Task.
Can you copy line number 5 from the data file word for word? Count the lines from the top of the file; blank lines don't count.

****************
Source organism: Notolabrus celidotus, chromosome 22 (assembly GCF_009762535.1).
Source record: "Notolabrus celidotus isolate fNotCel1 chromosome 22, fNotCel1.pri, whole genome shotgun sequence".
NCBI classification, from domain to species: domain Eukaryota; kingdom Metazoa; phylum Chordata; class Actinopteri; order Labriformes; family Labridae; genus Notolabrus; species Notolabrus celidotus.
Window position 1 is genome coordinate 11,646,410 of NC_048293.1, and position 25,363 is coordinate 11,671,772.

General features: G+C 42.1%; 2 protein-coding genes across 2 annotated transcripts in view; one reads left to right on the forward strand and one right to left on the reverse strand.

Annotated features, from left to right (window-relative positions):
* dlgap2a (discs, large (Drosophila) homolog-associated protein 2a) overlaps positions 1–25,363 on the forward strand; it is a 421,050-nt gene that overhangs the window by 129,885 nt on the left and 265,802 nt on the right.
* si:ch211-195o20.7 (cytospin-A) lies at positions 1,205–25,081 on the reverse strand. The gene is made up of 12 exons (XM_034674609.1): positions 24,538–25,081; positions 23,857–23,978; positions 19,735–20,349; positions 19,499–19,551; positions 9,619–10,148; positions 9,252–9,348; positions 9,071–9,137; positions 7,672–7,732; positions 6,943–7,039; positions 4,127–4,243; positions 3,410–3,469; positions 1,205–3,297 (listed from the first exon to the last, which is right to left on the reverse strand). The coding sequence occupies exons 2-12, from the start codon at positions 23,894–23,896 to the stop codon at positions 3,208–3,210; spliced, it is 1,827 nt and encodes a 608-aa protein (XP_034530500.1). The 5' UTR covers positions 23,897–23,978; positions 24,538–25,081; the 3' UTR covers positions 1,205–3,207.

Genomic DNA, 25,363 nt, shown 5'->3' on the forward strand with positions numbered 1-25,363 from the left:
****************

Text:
General features: G+C 42.1%; 2 protein-coding genes across 2 annotated transcripts in view; one reads left to right on the forward strand and one right to left on the reverse strand.